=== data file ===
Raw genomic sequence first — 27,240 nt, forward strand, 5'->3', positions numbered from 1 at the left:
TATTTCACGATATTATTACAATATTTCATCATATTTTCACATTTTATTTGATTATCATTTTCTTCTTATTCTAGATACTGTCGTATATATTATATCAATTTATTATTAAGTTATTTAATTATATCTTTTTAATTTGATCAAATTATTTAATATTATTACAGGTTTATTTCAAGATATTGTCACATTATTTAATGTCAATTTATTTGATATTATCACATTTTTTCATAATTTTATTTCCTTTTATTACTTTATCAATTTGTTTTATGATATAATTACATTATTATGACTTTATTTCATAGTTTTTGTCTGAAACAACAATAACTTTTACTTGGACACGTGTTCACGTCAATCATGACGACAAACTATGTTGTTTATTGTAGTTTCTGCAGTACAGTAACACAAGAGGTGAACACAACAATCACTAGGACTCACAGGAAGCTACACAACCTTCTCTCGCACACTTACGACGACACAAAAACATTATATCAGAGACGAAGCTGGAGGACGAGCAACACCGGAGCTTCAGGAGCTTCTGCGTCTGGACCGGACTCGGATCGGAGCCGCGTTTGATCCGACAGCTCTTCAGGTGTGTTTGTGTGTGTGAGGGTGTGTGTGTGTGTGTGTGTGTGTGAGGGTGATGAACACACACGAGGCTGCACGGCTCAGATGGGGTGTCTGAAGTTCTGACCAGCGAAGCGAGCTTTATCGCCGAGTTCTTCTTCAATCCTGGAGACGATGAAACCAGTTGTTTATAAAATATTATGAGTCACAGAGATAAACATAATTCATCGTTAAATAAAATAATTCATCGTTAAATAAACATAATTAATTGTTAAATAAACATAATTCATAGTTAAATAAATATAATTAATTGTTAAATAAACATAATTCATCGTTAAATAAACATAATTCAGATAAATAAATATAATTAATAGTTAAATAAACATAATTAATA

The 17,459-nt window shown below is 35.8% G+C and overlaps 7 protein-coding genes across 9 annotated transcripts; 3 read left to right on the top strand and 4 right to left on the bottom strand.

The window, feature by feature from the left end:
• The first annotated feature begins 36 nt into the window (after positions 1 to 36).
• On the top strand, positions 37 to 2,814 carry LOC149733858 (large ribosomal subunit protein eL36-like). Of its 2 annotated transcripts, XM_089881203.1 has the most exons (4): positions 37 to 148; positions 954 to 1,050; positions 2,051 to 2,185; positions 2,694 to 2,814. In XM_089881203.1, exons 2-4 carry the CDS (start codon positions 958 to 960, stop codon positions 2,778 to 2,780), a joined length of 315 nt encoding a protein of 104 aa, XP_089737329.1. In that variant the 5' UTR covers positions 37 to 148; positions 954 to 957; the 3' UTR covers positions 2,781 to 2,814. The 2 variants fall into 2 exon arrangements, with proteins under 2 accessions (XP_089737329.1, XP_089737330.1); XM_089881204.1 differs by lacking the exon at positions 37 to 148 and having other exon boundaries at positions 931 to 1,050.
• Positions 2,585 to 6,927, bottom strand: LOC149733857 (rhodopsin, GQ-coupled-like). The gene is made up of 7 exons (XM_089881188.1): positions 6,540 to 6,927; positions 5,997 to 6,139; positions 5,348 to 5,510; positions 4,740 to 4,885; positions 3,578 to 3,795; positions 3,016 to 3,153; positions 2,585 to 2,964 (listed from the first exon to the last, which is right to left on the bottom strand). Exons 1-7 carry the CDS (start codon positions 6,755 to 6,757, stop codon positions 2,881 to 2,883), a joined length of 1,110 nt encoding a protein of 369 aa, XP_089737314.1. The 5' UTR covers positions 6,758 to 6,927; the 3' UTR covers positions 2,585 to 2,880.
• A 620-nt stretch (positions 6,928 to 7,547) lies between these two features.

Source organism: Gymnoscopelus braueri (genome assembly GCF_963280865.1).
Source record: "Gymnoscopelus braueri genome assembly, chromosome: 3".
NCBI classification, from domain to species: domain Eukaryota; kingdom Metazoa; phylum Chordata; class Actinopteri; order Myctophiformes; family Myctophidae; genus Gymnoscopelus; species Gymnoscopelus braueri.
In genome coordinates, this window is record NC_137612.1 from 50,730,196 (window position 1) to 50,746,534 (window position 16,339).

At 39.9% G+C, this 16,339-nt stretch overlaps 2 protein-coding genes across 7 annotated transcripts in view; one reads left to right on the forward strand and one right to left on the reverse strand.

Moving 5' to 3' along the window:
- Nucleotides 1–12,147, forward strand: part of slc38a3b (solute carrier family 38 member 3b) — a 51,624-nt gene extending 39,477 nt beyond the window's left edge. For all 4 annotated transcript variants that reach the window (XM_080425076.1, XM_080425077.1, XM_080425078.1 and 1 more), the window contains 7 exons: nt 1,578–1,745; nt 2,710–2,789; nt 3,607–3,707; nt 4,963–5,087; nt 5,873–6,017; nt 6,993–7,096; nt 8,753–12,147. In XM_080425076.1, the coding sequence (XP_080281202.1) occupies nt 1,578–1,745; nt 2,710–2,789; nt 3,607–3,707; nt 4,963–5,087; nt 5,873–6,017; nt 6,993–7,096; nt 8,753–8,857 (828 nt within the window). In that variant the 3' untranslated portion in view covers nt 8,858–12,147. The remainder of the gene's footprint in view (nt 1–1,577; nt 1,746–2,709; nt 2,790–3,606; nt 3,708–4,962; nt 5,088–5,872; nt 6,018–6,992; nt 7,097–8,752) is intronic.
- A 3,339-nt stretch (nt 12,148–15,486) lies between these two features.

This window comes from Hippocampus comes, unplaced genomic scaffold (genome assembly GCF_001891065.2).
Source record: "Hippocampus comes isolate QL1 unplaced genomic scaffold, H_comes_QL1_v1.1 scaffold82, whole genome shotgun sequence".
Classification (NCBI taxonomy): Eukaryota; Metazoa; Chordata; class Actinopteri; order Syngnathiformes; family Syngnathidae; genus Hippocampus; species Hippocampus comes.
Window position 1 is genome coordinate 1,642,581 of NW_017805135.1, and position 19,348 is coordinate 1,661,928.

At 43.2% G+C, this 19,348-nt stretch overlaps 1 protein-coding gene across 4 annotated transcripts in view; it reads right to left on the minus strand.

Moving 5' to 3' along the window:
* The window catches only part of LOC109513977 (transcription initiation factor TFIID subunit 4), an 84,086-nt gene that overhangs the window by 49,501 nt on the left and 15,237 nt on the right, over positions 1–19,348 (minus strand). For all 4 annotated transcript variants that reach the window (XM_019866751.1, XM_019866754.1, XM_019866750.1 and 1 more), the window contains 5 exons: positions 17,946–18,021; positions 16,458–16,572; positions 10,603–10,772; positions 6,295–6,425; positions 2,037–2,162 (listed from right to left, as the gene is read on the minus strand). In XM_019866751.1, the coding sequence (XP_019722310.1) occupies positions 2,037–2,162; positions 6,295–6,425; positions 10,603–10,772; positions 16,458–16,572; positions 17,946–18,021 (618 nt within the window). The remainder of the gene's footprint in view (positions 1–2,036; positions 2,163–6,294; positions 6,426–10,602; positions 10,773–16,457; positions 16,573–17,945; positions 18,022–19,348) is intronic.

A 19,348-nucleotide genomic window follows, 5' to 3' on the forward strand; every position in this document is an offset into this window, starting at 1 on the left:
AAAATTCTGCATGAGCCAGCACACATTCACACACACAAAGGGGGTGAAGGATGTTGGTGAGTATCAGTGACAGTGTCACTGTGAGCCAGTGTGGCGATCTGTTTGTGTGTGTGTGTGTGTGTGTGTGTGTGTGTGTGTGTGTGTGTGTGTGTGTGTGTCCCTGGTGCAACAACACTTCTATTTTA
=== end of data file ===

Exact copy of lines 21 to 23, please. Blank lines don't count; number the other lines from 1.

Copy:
At 43.2% G+C, this 19,348-nt stretch overlaps 1 protein-coding gene across 4 annotated transcripts in view; it reads right to left on the minus strand.

Moving 5' to 3' along the window:
* The window catches only part of LOC109513977 (transcription initiation factor TFIID subunit 4), an 84,086-nt gene that overhangs the window by 49,501 nt on the left and 15,237 nt on the right, over positions 1–19,348 (minus strand). For all 4 annotated transcript variants that reach the window (XM_019866751.1, XM_019866754.1, XM_019866750.1 and 1 more), the window contains 5 exons: positions 17,946–18,021; positions 16,458–16,572; positions 10,603–10,772; positions 6,295–6,425; positions 2,037–2,162 (listed from right to left, as the gene is read on the minus strand). In XM_019866751.1, the coding sequence (XP_019722310.1) occupies positions 2,037–2,162; positions 6,295–6,425; positions 10,603–10,772; positions 16,458–16,572; positions 17,946–18,021 (618 nt within the window). The remainder of the gene's footprint in view (positions 1–2,036; positions 2,163–6,294; positions 6,426–10,602; positions 10,773–16,457; positions 16,573–17,945; positions 18,022–19,348) is intronic.